The resort to legal, rather than extra-constitutional, means to oust Thaksin from office would conceivably reinvigorate Thailand's battered and bruised democracy, some political analysts say. The people-power movement that has rocked Thaksin's government has effectively voiced concerns about allegations of abuse of power, but many feel that to salvage the future of Thai democracy, Thaksin should be brought to justice or absolved of any guilt through the courts rather than the streets.

Opposition politicians have indicated their intention to use legal channels to probe the opaque finances of Thaksin's government, as well as his family's business dealings, should they assume power through an extra-constitutional intervention led by His Majesty King Bhumibol Adulyadej. The Thai Rak Thai party has remained remarkably cohesive throughout the current political crisis - though the opposition claims this is because senior party members fear independent probes into their own personal accounts.

Some of Thaksin's chief aides have reportedly made inquiries into taking up residence in Western countries, including the United Kingdom, should Thaksin's government somehow fall unceremoniously from power, according to a senior Thai senator.

Electric charges
Thaksin's plans for EGAT go to the heart of the complaints and grievances being lodged against his controversial style of governance. On taking office in 2001, Thaksin sidelined respected technocrat Piyasavati Amranand, then the head of the state-run National Energy Planning Office (NEPO).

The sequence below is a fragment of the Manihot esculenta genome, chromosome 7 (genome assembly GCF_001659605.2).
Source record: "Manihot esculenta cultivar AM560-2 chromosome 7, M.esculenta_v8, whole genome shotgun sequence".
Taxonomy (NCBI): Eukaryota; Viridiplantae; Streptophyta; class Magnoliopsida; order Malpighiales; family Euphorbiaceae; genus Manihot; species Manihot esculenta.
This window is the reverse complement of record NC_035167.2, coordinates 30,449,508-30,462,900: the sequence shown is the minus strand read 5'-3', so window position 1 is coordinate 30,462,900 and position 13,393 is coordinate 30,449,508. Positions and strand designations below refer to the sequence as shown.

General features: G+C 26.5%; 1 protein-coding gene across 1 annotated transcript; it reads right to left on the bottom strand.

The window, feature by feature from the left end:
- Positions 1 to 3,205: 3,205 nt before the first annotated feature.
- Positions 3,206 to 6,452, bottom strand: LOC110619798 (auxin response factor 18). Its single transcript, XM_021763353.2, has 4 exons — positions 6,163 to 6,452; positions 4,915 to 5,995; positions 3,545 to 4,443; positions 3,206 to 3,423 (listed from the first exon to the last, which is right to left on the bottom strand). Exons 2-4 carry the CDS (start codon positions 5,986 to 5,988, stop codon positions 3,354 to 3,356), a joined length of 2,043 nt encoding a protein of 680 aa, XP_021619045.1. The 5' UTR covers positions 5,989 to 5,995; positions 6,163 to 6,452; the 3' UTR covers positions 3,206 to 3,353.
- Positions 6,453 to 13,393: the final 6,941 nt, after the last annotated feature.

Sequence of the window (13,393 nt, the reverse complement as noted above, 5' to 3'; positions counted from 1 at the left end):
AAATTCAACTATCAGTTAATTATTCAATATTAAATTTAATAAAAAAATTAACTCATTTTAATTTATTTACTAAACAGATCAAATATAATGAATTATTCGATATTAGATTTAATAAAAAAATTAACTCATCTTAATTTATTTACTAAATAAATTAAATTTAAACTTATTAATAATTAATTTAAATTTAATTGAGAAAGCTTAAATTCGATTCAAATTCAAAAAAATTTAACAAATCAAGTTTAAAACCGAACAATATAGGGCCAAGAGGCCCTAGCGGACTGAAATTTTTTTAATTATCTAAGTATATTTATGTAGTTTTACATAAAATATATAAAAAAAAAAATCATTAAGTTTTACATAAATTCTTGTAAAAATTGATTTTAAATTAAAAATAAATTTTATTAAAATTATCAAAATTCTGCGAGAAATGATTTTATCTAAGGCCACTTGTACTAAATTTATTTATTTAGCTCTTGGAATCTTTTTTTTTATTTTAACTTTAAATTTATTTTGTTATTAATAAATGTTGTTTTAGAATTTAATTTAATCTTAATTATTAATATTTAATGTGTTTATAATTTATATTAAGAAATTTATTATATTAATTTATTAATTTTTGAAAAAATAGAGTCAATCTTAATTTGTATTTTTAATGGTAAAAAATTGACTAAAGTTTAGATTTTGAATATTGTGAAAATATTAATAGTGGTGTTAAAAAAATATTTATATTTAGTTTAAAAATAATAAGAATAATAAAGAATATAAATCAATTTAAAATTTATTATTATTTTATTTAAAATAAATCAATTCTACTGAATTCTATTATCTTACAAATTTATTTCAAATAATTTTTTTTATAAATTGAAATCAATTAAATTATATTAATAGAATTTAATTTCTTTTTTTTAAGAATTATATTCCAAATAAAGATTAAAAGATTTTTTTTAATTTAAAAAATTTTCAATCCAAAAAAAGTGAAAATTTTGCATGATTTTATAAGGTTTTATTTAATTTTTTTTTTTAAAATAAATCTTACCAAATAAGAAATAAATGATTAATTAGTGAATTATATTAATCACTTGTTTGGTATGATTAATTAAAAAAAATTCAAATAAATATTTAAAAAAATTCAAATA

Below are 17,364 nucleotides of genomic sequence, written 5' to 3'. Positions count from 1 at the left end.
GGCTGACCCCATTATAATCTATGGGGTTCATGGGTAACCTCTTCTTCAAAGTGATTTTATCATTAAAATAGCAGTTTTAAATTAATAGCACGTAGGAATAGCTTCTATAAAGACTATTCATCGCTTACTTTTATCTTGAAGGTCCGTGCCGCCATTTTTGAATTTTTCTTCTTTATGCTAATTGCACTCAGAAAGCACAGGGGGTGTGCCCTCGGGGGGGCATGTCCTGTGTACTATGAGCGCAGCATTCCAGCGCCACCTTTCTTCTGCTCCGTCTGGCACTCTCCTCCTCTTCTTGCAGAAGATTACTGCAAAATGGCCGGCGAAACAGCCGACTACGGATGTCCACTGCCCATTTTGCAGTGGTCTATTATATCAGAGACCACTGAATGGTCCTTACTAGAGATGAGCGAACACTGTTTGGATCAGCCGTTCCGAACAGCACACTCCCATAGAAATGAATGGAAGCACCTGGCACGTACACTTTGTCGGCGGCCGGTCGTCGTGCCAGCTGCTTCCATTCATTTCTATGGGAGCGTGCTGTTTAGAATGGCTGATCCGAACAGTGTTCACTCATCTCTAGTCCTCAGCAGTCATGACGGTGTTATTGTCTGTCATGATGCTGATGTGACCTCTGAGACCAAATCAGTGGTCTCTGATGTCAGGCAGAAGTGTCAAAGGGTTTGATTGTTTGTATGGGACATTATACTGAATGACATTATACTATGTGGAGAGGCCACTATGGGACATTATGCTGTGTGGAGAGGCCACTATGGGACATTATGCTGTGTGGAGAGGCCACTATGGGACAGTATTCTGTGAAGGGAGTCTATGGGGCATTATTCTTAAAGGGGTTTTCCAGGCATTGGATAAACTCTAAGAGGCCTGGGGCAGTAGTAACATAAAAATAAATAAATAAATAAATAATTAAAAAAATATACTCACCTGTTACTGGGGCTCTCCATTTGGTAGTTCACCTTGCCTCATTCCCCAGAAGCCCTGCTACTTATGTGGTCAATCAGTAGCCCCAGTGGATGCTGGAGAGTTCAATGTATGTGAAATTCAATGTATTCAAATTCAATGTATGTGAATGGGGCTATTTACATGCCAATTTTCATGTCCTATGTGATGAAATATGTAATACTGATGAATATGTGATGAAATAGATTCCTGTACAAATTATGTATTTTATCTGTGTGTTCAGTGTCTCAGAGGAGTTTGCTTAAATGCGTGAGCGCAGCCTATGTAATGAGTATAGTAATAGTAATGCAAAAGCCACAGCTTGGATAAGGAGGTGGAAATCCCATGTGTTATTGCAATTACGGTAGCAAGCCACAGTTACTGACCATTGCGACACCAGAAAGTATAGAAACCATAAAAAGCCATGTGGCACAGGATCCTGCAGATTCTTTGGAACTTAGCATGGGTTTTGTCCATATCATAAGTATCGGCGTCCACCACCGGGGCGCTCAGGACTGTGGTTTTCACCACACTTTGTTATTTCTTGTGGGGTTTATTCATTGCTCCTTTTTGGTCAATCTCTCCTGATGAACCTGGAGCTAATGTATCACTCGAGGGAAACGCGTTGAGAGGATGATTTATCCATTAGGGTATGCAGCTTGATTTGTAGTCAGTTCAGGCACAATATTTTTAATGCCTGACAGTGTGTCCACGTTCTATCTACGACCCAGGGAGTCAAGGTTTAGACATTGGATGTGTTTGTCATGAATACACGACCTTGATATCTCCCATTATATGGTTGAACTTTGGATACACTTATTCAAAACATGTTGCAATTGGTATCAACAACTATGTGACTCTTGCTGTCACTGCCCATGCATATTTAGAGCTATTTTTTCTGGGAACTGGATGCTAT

Under Piyasavati's watch, NEPO had drawn up extensive blueprints for breaking up EGAT's monopoly and moving the power sector toward a price-competitive power-pool arrangement, which included strict license-revoking measures to guard against collusive behavior. That plan, which aimed to break EGAT into two mutually competitive producers, had EGAT managers up in arms.

Thaksin immediately scrapped those reform plans and proceeded with a watered-down arrangement that would have allowed EGAT to maintain its monopoly pricing power over the market. That revision looked good to senior EGAT managers, but failed to appease its politically powerful labor union, which feared that a move toward a more private footing would lead to higher electricity prices and might lead to staff reductions. EGAT has more than 29,000 employees, the most of any Thai state agency.